Are there any viruses that are good for us? Any that will rejuvenate a liver, improve the digestion, smooth the skin – in addition to those that bring on polio, smallpox, Lyme, HIV, and the flu? After all, certain bacteria digest our food even while others cause botulism and strep throat. Viruses come in plenty of varieties. Aren’t any of them at least welcome to our bodies?
On the face of it, no. The basic action of viruses is destructive. These strips of DNA or RNA, enclosed in protein, don’t maintain a metabolism, can’t produce new protein, and can’t reproduce on their own. They are not alive – not as the term is usually defined. Viruses do only one thing that living cells do: they evolve. (Which is why we need a new flu vaccine each year.) But although a virus can’t reproduce by itself, it knows enough to insert itself into a living cell’s DNA, forcing the DNA to make a new virus. The vocabulary for this process is military and agressive: the virus ‘takes over,’ ‘high-jacks,’ ‘subjugates’ or ‘commandeers’ the cell. The cell continues to make viruses, or it withers, or it bursts. The cell dwindles. The half-alive virus flourishes.
In contrast to viruses, bacteria are living, single-cell organisms. They seek food and process it. They divide into two bacteria on their own. Because they are alive, bacteria can be killed – by antibiotics, by the body’s immune system, or even by particular viruses, bacteriophages, “bacteria-eaters”.
But viruses can not be killed in the same sense. They have no metabolism to disrupt. Instead, anti-viral medications disrupt and slow down their ability to usurp a healthy cell’s genome. But that takes time. If a weakened virus (such as a piece of one) is injected as a vaccine early enough, the immune system gets a head-start on preparing enough antibodies to stop the virus in its tracks. Maybe. If a virus morphs and the vaccine doesn’t work, humans face a pandemic.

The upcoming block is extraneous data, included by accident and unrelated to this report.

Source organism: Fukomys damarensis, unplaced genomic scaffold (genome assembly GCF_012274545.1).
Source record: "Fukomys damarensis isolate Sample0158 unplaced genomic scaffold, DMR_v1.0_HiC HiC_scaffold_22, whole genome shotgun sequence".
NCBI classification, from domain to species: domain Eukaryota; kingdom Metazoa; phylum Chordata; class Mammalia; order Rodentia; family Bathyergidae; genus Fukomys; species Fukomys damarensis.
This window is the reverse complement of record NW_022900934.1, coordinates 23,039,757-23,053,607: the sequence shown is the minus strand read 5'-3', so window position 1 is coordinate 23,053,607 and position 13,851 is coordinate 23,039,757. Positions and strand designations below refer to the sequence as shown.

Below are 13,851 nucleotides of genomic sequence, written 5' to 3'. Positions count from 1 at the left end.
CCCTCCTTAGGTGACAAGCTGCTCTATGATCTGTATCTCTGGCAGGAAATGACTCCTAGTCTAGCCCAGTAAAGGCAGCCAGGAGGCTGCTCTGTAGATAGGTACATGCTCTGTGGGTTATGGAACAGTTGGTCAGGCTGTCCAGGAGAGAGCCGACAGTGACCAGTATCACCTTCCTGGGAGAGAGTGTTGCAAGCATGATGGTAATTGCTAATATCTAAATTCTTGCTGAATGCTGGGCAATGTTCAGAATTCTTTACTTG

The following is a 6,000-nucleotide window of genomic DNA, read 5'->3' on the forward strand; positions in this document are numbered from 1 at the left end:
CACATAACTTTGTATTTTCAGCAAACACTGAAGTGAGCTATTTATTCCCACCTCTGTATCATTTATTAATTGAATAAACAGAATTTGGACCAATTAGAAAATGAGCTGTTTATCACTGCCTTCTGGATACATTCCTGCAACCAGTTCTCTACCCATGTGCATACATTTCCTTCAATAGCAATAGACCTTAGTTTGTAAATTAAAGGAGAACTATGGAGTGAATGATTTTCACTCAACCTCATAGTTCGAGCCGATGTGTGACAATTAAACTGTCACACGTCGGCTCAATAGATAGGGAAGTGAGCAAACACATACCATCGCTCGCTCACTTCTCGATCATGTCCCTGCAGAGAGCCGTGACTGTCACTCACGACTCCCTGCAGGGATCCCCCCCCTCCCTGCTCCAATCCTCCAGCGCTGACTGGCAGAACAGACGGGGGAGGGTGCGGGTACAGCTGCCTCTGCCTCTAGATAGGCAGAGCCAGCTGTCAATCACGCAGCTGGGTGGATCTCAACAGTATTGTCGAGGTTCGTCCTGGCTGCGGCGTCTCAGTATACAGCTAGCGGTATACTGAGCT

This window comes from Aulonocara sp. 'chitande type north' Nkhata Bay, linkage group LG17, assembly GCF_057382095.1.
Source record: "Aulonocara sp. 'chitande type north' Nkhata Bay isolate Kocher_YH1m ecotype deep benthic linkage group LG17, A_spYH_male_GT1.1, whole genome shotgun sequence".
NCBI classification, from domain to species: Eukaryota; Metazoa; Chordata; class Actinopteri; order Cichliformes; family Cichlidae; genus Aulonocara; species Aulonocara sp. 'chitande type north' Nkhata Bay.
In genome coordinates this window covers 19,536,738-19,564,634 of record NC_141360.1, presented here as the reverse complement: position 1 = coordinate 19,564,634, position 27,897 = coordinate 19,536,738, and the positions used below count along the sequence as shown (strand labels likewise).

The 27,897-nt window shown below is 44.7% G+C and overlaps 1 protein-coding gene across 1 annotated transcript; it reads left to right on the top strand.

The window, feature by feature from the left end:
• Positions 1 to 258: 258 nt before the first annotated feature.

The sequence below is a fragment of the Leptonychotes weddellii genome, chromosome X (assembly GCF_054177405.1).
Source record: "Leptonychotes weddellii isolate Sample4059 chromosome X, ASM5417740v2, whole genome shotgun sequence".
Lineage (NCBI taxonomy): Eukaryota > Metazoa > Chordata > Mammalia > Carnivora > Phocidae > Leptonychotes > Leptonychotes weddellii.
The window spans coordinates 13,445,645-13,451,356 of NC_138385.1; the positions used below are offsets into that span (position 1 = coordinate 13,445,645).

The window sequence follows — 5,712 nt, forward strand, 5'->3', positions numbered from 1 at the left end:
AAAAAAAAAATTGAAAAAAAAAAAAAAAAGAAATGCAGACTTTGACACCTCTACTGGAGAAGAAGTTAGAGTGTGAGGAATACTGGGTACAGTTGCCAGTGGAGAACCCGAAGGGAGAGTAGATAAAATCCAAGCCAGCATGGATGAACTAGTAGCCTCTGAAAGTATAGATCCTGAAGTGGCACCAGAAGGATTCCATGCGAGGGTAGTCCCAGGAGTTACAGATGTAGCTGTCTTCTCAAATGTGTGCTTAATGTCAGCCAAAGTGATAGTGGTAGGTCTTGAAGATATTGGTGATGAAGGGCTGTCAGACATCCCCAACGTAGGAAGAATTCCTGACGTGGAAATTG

So viruses are “good” for us only if they ruin cells that happen to be ones we want to get rid of. If a cell is a cancer cell in the lung, breast, pancreas, or prostate, then bravo for the virus that bursts it. And bravo for the virus that destroys the bacteria that causes tuberculosis or cholera.
There is another way in which viruses can do good deeds. They are specialists at transporting their genetic material into a cell’s genome. So biologists use them to insert corrected DNA into a patient’s genes. Such gene therapy can cure inherited diseases like cystic fibrosis. So, bravo! – not for the virus, but for the researchers that put this wicked tool to good use.
Viral replication seems to me a perversion of life’s ability to reproduce. Reproduction, perhaps the essential process of living things, is co-opted by a lifeless genetic strip to reproduce its lifelessness at the expense of a healthy cell.
Such depravity makes for some memorable horror movies. In Rosemary’s Baby and the Alien films, demons and aliens find human bodies to breed in. Most of all, viruses make me think of Invasion of the Body Snatchers (1956). A post-war trope of McCarthyist paranoia and mindless conformity, Invasion tells of townspeople becoming “not themselves” as pods placed near bedrooms ripen to replace humans with look-alike automatons that collaborate to distribute more pods.
At film’s end, despite efforts to warn the nation, truck-loads of pods roll on to cities, leaving the audience with little confidence that the outbreak will be stopped.